We look ahead at this year’s LGBT film offerings, as 2017 is shaping up to be a rich year for diverse and game-changing queer cinema.
Call Me By Your Name
If you haven’t heard about this one, you soon will. Set to premiere at this year’s Sundance Film Festival, Call Me By Your Name is adapted from the palpably erotic, dreamy novel of the same name. Set in 1980s Italy, the film charts the obsessive love affair between a reserved 17-year-old American boy and the charming 24-year-old scholar (Armie Hammer, no less) who spends a summer boarding with his family. If the film is anything like its source material, you can expect some seriously steamy scenes – it is directed by A Bigger Splash’s Luca Guadagnino after all – and better yet, a probing insight into the complexities of young love and desire. Recent news that everyone’s favourite lilting serenader Sufjan Stevens is composing original music for the film has only sent anticipation to impossible heights.
God’s Own Country
Not a lot is known about this home-grown drama, aside from its Yorkshire setting (guaranteed to be moody) and promising selection for this year’s Sundance Film Festival. However, we can optimistically expect something special, considering the film is writer/director Francis Lee’s feature debut and partially based on his own experiences growing up – enough to grant it a prestigious bow at Sundance. Focussing on Johnny, an isolated young farmer who has forgone pursuing his dreams in order to take care of his family, his aimless existence is upended with the arrival of a Romanian migrant worker his father hires. Amidst the oppressively beautiful Yorkshire countryside passions grow and… Well, we’ll leave the rest for you to find out. Sundance’s write-up states, “This one is not to be missed.” We wouldn’t dare.
You may be familiar with the deliciously twisted films of South Korean maestro Chan-wook Park, from Oldboy to his recent English-language effort Stoker. Now he’s back with an adaptation of Fingersmith – a novel famously given the small screen treatment as a BBC mini-series in 2005 – relocating the simmering drama from Victorian London to Korea under Japanese colonial rule. Without giving away too much of the plot, there is lust, betrayal, class division, and an illicit lesbian affair at the heart of the story. Oh, and the trailer is off-the-hook intense (see below). Having already premiered at Cannes last year, The Handmaiden has since been doing the festival rounds to widespread critical acclaim, and will finally receive its long-awaited UK release on April 14th. It’s safe to say this will be another mesmerising exercise in style from one of the most exciting directors working today.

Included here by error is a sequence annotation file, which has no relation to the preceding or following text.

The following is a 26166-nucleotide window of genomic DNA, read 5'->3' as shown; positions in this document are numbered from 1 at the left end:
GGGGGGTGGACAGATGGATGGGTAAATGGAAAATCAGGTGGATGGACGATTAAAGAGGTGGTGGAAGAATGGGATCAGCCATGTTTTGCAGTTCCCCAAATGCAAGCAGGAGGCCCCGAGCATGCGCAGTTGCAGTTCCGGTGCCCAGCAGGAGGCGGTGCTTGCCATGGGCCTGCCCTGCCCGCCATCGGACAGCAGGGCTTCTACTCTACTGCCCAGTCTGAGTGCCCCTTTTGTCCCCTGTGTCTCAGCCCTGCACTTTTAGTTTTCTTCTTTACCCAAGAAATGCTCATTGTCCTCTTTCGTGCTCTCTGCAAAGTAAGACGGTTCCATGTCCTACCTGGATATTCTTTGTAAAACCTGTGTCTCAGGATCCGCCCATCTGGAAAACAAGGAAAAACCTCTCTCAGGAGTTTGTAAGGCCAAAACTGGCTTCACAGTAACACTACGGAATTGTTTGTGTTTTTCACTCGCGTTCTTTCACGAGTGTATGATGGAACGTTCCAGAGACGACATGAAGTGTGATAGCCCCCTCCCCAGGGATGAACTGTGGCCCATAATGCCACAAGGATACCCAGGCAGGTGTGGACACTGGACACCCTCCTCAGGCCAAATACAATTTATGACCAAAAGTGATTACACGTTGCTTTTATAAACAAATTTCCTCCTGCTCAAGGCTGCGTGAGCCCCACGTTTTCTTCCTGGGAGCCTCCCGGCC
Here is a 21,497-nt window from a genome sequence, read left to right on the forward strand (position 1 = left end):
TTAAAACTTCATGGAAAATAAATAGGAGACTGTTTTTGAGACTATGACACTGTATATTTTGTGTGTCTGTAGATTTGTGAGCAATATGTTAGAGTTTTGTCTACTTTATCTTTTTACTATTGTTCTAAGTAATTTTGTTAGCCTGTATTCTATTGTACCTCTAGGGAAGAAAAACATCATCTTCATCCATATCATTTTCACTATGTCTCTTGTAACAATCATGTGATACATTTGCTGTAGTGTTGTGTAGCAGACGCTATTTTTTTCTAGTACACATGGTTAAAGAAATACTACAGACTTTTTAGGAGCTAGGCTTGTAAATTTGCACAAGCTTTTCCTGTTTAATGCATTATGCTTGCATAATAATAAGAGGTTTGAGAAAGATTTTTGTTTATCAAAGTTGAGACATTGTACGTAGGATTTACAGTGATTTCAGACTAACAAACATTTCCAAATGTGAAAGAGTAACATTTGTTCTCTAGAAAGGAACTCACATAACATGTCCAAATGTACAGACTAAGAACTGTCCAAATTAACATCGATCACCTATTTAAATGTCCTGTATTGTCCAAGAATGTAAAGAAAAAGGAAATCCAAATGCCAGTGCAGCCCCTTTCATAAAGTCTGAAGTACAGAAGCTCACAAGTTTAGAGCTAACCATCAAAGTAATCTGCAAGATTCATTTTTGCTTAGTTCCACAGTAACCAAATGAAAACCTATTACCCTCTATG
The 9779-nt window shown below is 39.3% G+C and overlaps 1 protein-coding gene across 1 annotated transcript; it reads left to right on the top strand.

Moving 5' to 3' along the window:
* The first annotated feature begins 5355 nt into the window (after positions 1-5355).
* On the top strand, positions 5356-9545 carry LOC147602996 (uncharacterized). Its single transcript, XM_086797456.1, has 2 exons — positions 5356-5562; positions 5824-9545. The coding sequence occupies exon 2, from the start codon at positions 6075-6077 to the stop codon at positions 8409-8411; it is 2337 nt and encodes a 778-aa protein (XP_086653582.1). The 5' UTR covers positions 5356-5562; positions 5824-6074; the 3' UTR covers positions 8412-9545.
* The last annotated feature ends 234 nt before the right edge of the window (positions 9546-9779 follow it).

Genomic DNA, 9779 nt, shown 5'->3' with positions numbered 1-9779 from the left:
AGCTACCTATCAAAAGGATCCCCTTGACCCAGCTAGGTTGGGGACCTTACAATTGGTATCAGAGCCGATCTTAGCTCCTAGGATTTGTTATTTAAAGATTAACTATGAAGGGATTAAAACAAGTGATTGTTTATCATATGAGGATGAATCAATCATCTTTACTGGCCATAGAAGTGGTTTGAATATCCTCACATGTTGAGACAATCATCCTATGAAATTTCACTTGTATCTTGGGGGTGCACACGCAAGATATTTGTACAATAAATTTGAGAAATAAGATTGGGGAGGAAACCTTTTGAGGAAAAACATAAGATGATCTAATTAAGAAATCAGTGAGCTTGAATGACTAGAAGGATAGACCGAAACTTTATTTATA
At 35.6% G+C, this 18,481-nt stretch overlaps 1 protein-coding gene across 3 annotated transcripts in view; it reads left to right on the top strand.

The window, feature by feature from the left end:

Likelihood is that this one is already on your radar, and rightfully so. Steamrolling through this awards season with major nominations from BAFTA and a Best Motion Picture Drama victory at the Golden Globes, Moonlight lives up to the hype. Spanning three key stages in the life of a gay black man in 1980s Miami – timid boy to tortured teen to streetwise man – this is a work nothing short of astonishing in its portrayal of themes scarcely explored on film together. Managing to break down barriers and gain mainstream recognition is a testament to the film’s profound and unflinching depiction of masculinity, and how it is reconciled with sexuality, family, and culture. Once in a blue moon a film dealing with LGBT issues comes along that has a significant, lasting impact. Moonlight’s place in that canon is undeniable. Out in the UK on February 17th, we can’t implore you enough to see it.
Certainly one of the most intriguing entries in this year’s Sundance Film Festival line-up is this South African set drama. The story concerns a closeted young factory worker whose identity and safety is threatened in the wake of a ritual circumcision ceremony in his rural village. He is subsequently taken under the wing of an uncommonly empathetic mentor, unlike the other hyper-masculine performative men of the area, who may be more like him than he realises. The film promises a glimpse into a world most of us have never been exposed to, and a gripping story of masculinity in a culture where questions of sexuality are virtually unheard (or unspoken).
Images courtesy of Sundance